At this time of year lots of birds are finding mates and protecting their territories. One of the ways they do these things is by showing off - singing, performing aerobatic displays and even dancing.
Grebes - One of the best shows is happening on lakes right now, where great crested grebes have donned beautiful costumes. Early in the winter, grebes begin to grow long black and chestnut-coloured feathers, which stand out in a thick 'ruff' on either side of their white faces. The crest of feathers on top of their heads grows bigger too. With their bright, white fronts, they are stunning birds. All these feathers play a big part in their dances - some of which are quite short, and others long and complicated. Grebes do some of their dances on the water and others on a platform of sticks or reeds.
The grebes' simplest and most common 'dance' is head shaking. They may do this on its on own, or as part of a longer dance. The male and female grebes face each other, stretch their necks up and either shake their heads and feathers from sided to side or up and down.
Grebes adopt many strange positions, which may involve stretching their necks, their wings or even their toes! A bird waiting for its mate to come up from under the water may perform a 'cat display' where it hunches its body and spreads its wings either side of its body. When the other bird surfaces, the first bird rises up until it is almost standing in the water, showing its white front.
Best and most famous of all is the 'weed dance'. If you are lucky enough to see this, you will never forget it! You will probably first see the birds shaking their heads and then they turn and swim away from each other, before diving to find weed (or maybe a stick). They come up and swim fast towards each other and then both rise up out of the water so that they are 'standing' tall in the water and their breasts are touching, both swinging their heads quickly from side to side. They have to tread water furiously to stay up while they are doing this.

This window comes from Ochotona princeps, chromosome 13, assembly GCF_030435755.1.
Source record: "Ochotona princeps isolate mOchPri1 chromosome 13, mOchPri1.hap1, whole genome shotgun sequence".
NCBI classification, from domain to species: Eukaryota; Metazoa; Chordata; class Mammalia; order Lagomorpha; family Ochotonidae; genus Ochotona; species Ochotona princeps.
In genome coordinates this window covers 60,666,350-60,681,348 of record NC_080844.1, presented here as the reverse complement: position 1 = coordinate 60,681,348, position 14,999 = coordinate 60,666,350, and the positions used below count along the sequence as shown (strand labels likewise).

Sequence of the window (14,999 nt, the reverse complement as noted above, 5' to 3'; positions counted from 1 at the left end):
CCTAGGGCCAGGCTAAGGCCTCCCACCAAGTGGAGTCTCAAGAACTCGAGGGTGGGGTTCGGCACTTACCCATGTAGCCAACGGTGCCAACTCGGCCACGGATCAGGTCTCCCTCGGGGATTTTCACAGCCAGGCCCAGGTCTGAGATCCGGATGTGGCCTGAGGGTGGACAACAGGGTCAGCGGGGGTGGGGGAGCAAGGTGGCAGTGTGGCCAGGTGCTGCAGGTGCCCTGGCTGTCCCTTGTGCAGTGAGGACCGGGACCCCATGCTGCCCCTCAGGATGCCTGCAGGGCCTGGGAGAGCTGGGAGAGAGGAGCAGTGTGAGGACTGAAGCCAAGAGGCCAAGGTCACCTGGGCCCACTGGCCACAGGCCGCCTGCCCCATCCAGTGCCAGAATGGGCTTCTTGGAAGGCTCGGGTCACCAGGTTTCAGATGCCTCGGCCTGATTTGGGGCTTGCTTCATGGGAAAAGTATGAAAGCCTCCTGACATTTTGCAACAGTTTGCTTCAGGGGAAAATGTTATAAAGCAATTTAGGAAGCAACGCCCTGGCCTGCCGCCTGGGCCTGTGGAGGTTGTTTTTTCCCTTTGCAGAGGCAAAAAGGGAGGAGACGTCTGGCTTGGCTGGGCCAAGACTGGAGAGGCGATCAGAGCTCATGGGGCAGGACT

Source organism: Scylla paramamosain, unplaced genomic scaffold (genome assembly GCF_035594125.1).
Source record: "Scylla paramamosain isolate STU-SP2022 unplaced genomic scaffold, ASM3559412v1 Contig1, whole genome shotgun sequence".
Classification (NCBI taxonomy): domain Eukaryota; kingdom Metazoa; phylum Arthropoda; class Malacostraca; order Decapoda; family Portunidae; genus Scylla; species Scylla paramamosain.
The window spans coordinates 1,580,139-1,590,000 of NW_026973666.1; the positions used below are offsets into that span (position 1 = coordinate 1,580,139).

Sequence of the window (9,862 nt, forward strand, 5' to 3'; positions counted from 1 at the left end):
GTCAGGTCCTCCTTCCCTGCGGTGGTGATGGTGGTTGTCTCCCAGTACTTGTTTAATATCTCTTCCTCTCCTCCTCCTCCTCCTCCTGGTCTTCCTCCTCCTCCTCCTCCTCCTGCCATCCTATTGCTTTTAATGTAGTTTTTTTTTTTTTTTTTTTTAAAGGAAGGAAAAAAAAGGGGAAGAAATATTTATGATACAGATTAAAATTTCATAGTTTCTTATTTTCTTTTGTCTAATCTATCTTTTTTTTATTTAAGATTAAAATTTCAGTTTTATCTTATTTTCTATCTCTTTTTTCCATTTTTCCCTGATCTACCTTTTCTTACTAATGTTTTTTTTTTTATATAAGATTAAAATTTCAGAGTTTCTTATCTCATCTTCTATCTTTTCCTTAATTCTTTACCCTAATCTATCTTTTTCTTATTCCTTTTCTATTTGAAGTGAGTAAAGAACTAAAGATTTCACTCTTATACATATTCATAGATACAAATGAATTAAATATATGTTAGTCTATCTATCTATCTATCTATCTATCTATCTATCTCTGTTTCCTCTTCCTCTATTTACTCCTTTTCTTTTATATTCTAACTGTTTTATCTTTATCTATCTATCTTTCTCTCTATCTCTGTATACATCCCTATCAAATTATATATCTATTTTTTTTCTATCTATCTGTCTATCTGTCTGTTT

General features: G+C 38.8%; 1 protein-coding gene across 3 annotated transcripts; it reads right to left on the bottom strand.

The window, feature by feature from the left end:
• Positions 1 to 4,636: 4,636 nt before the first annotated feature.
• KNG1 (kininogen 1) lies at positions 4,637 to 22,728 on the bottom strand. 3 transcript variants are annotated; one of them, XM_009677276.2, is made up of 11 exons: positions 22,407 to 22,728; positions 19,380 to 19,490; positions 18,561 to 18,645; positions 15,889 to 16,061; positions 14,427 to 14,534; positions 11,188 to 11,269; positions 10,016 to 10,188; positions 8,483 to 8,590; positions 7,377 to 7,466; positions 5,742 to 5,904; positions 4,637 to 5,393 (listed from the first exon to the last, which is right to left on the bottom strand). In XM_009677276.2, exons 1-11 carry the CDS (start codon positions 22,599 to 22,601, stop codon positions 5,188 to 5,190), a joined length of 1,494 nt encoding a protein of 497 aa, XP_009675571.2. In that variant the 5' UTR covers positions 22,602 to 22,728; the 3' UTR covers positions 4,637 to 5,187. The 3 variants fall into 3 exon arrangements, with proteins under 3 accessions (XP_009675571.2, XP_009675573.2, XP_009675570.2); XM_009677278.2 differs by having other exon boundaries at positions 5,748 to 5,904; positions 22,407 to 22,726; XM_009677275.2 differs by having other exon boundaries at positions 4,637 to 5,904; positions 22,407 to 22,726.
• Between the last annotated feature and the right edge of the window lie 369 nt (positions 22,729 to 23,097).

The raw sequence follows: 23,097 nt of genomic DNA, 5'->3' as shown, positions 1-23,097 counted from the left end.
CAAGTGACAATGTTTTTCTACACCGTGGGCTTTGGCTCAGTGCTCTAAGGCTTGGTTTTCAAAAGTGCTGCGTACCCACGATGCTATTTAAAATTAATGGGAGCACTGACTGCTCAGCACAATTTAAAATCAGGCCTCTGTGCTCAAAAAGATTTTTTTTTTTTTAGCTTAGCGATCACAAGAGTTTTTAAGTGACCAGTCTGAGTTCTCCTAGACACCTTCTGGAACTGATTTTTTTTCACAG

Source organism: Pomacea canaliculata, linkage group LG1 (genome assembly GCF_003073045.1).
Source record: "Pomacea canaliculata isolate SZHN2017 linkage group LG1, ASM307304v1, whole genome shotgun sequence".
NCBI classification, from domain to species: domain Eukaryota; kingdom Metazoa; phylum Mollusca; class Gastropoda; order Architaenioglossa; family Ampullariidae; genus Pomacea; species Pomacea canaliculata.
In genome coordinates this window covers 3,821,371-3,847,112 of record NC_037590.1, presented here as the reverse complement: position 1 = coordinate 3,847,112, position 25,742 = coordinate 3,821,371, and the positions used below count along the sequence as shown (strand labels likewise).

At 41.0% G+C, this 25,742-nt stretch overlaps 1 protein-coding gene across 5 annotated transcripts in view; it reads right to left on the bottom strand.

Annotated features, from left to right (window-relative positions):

Dunnocks - You may think dunnocks are quite dull - brown and grey, they creep along the ground like mice, trying not to be noticed. But at this time of year, it is worth watching them carefully. While most birds have just one mate at a time, some dunnocks have two or three, leading to some strange behaviour. Before mating, the female dunnock stands in front of the male as she droops and shivers her wings with her tail raised and shaking quickly. Sometimes, as many as 10 dunnocks get together in a group to face each other, flicking one wing quickly open and shut.
Robins - in the spring, you may see robins squabbling or even fighting fiercely, but the 'dance' that male and female robins do before mating is quite different. They stand and face each other, bob their heads in a bow and flick their wings. Sometimes the male feeds the female a titbit, which probably helps her decide whether he will be a good mate who will find plenty of food for their babies. Later in the year, young robins make the same sort of movement when they are begging for food from their parents.
Birds of prey - Did you know that birds of prey can do flying stunts every bit as thrilling as jet planes? This is a great time of year to see these aerobatics. Birds such as buzzards, sparrowhawks and red kites show off their skills to each other especially in the spring time. The birds fly up in tight spirals and then circle round and round in the sky, or they may do far more breathtaking stunts, such as falling and plunging and turning somersaults, sometimes gripping a twig or prey in their talons, or even locking talons with their partner.